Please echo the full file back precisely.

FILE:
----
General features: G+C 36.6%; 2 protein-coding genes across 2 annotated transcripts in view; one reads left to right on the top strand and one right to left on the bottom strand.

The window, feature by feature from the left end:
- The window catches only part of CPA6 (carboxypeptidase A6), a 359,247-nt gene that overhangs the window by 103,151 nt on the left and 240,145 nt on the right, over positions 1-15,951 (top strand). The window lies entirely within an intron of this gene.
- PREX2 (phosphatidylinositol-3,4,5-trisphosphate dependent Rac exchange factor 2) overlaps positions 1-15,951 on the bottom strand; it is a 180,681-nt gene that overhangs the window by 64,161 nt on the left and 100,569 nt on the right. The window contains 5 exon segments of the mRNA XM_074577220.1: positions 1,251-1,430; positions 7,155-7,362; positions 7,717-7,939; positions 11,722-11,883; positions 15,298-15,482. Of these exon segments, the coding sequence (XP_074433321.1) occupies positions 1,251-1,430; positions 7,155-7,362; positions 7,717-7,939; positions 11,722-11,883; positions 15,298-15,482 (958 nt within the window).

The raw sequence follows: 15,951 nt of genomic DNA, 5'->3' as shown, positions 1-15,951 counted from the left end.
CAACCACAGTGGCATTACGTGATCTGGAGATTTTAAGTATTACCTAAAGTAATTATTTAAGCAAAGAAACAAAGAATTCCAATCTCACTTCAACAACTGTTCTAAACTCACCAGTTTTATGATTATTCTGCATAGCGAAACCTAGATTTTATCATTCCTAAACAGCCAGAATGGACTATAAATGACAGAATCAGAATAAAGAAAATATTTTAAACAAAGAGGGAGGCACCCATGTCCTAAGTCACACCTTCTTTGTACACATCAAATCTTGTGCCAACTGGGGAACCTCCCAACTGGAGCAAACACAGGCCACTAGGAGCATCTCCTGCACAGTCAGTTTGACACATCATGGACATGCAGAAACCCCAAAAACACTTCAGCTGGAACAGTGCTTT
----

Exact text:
General features: G+C 36.6%; 2 protein-coding genes across 2 annotated transcripts in view; one reads left to right on the top strand and one right to left on the bottom strand.

The window, feature by feature from the left end:
- The window catches only part of CPA6 (carboxypeptidase A6), a 359,247-nt gene that overhangs the window by 103,151 nt on the left and 240,145 nt on the right, over positions 1-15,951 (top strand). The window lies entirely within an intron of this gene.
- PREX2 (phosphatidylinositol-3,4,5-trisphosphate dependent Rac exchange factor 2) overlaps positions 1-15,951 on the bottom strand; it is a 180,681-nt gene that overhangs the window by 64,161 nt on the left and 100,569 nt on the right. The window contains 5 exon segments of the mRNA XM_074577220.1: positions 1,251-1,430; positions 7,155-7,362; positions 7,717-7,939; positions 11,722-11,883; positions 15,298-15,482. Of these exon segments, the coding sequence (XP_074433321.1) occupies positions 1,251-1,430; positions 7,155-7,362; positions 7,717-7,939; positions 11,722-11,883; positions 15,298-15,482 (958 nt within the window).

The raw sequence follows: 15,951 nt of genomic DNA, 5'->3' as shown, positions 1-15,951 counted from the left end.
CAACCACAGTGGCATTACGTGATCTGGAGATTTTAAGTATTACCTAAAGTAATTATTTAAGCAAAGAAACAAAGAATTCCAATCTCACTTCAACAACTGTTCTAAACTCACCAGTTTTATGATTATTCTGCATAGCGAAACCTAGATTTTATCATTCCTAAACAGCCAGAATGGACTATAAATGACAGAATCAGAATAAAGAAAATATTTTAAACAAAGAGGGAGGCACCCATGTCCTAAGTCACACCTTCTTTGTACACATCAAATCTTGTGCCAACTGGGGAACCTCCCAACTGGAGCAAACACAGGCCACTAGGAGCATCTCCTGCACAGTCAGTTTGACACATCATGGACATGCAGAAACCCCAAAAACACTTCAGCTGGAACAGTGCTTT